Some of the other features of the present revision are the following:
Sample Syllabi
For a oneterm course on probability, instructors have been able to omit many sections without difficulty. The book is designed for students with different levels of ability, and a variety of probability courses, applied and/or pure, can be taught using this book. A typical onesemester course on probability would cover Chapters 1 and 2; Sections 3.13.5; Chapters 4, 5, 6; Sections 7.17.4; Sections 8.18.3; Section 9.1; Sections 10.110.3; and Chapter 11.
A followup course on introductory stochastic processes, or on a more advanced probability would cover the remaining material in the book with an emphasis on Sections 8.4, 9.29.3, 10.4 and, especially, the entire Chapter 12.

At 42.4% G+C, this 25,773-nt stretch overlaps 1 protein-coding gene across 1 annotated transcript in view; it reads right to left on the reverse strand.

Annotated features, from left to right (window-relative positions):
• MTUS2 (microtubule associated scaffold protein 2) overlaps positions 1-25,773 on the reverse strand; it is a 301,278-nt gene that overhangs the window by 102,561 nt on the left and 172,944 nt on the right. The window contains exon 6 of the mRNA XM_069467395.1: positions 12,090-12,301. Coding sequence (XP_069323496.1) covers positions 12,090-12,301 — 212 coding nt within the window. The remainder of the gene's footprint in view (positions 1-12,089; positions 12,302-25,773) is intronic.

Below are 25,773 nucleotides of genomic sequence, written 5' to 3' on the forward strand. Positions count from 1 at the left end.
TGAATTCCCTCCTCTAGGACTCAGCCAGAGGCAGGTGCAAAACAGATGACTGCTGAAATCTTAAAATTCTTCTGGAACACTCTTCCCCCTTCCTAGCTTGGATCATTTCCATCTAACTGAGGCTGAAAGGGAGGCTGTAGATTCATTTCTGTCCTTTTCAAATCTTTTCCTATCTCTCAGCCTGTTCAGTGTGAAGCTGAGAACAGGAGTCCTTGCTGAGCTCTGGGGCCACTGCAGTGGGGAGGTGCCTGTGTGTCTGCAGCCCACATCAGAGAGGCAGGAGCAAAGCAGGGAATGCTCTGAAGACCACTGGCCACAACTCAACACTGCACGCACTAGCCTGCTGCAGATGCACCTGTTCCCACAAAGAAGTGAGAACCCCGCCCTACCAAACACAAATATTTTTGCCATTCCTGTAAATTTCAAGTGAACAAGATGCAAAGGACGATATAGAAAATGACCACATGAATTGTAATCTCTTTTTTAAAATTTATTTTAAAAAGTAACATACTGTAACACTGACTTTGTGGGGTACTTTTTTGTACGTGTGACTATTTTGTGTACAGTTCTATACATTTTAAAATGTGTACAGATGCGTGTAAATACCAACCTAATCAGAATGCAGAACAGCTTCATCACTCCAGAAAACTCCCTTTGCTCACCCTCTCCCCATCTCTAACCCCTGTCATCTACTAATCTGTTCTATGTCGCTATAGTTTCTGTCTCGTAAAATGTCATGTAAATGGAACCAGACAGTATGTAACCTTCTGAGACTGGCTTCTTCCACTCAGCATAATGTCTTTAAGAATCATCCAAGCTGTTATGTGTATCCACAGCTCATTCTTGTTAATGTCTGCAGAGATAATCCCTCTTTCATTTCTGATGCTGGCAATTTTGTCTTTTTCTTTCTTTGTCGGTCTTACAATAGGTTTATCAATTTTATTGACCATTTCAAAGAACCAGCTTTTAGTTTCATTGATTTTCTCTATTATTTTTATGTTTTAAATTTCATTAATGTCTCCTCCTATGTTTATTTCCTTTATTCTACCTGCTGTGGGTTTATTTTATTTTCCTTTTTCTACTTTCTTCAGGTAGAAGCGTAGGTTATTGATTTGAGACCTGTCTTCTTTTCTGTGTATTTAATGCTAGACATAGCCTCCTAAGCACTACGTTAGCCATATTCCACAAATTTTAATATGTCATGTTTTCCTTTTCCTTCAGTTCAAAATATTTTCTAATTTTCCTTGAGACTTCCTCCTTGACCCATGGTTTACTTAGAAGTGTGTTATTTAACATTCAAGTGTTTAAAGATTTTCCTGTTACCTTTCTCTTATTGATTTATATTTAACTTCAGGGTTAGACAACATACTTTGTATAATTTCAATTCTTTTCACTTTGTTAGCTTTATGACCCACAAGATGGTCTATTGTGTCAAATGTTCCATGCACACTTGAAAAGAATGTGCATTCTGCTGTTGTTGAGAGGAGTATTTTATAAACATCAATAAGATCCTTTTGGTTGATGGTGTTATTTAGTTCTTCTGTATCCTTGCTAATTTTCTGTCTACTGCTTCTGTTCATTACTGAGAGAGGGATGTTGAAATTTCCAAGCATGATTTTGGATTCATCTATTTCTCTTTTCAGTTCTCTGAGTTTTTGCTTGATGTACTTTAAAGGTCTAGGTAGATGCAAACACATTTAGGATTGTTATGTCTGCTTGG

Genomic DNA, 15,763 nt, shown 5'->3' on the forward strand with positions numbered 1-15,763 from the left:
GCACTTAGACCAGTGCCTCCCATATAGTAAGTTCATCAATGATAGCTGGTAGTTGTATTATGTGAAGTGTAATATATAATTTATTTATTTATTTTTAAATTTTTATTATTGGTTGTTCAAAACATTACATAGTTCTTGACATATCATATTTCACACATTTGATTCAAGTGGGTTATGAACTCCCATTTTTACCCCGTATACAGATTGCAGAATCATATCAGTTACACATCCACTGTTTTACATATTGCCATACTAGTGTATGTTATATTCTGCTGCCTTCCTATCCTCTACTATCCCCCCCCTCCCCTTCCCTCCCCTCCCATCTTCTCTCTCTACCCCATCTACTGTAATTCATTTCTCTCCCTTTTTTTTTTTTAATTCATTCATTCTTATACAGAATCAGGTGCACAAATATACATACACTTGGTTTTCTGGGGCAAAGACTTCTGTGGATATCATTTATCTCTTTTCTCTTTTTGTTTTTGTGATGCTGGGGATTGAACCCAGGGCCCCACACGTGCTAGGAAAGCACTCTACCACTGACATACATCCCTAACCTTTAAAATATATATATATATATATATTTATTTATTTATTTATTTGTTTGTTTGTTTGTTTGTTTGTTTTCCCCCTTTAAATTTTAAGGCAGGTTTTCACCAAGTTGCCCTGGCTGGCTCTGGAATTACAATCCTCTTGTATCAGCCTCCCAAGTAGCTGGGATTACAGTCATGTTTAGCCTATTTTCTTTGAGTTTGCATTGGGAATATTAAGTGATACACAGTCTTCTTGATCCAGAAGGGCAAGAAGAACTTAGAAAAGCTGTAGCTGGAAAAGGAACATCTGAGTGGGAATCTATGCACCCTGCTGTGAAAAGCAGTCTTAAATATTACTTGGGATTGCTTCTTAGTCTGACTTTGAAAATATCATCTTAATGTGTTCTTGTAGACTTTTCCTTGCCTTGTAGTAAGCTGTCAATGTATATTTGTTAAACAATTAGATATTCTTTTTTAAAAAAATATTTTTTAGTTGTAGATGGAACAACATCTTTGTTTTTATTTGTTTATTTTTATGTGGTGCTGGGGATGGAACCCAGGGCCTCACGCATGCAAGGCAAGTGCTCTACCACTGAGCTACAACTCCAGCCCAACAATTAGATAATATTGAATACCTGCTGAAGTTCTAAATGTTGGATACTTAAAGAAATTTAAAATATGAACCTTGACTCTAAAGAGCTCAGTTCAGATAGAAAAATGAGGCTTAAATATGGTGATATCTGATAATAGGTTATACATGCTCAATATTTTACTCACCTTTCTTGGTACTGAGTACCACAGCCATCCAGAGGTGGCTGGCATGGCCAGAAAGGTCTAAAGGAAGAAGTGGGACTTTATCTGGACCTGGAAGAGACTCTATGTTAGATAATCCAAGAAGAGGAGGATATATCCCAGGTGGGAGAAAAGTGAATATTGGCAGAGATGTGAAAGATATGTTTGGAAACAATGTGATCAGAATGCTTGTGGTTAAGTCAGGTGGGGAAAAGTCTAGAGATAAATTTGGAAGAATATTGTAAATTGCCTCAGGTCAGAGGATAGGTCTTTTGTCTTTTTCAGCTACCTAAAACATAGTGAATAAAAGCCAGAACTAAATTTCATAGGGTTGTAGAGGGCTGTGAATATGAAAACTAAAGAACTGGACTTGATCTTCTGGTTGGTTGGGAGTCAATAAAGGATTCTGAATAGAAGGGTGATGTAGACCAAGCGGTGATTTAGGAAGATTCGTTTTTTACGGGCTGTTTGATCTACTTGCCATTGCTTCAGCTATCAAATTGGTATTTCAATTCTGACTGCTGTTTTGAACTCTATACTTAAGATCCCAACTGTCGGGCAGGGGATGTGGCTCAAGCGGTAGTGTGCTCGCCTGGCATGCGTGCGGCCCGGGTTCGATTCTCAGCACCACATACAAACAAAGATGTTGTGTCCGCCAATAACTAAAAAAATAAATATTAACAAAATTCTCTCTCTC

A course on discrete probability would cover Sections 1.11.5; Chapters 2, 3, 4, and 5; The subsections Joint Probability Mass Functions, Independence of Discrete Random Variables, and Conditional Distributions: Discrete Case, from Chapter 8; the subsection Joint Probability Mass Functions, from Chapter 9; Section 9.3; selected discrete topics from Chapters 10 and 11; and Section 12.3.
Web Site
For the issues concerning this book, such as reviews and errata, the Web site
http://mars.wnec.edu/~sghahram/probabilitybooks.html
is established. In this Web site, I may also post new examples, exercises, and topics that I will write for future editions.
Solutions Manual
I have written an Instructor's Solutions Manual that gives detailed solutions to virtually all of the 1224 exercises of the book. This manual is available, directly from Prentice Hall, only for those instructors who teach their courses from this book.